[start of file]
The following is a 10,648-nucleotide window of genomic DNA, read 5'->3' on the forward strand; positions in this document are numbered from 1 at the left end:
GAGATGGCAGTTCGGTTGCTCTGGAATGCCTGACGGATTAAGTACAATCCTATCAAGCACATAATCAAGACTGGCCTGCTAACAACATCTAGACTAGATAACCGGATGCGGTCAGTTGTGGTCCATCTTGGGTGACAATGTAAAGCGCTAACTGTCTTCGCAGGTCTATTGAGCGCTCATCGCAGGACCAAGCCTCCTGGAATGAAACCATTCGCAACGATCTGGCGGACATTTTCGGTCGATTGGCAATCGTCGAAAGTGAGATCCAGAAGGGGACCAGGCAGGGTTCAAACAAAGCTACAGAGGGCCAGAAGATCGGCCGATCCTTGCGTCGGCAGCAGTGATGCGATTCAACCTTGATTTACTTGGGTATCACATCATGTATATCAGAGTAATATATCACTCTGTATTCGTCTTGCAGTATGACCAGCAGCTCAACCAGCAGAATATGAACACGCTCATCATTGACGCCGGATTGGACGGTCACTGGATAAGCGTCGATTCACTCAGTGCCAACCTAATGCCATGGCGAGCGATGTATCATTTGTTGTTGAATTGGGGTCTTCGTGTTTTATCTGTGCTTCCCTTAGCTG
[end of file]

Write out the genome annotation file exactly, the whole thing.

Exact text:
The following is a 10,648-nucleotide window of genomic DNA, read 5'->3' on the forward strand; positions in this document are numbered from 1 at the left end:
GAGATGGCAGTTCGGTTGCTCTGGAATGCCTGACGGATTAAGTACAATCCTATCAAGCACATAATCAAGACTGGCCTGCTAACAACATCTAGACTAGATAACCGGATGCGGTCAGTTGTGGTCCATCTTGGGTGACAATGTAAAGCGCTAACTGTCTTCGCAGGTCTATTGAGCGCTCATCGCAGGACCAAGCCTCCTGGAATGAAACCATTCGCAACGATCTGGCGGACATTTTCGGTCGATTGGCAATCGTCGAAAGTGAGATCCAGAAGGGGACCAGGCAGGGTTCAAACAAAGCTACAGAGGGCCAGAAGATCGGCCGATCCTTGCGTCGGCAGCAGTGATGCGATTCAACCTTGATTTACTTGGGTATCACATCATGTATATCAGAGTAATATATCACTCTGTATTCGTCTTGCAGTATGACCAGCAGCTCAACCAGCAGAATATGAACACGCTCATCATTGACGCCGGATTGGACGGTCACTGGATAAGCGTCGATTCACTCAGTGCCAACCTAATGCCATGGCGAGCGATGTATCATTTGTTGTTGAATTGGGGTCTTCGTGTTTTATCTGTGCTTCCCTTAGCTG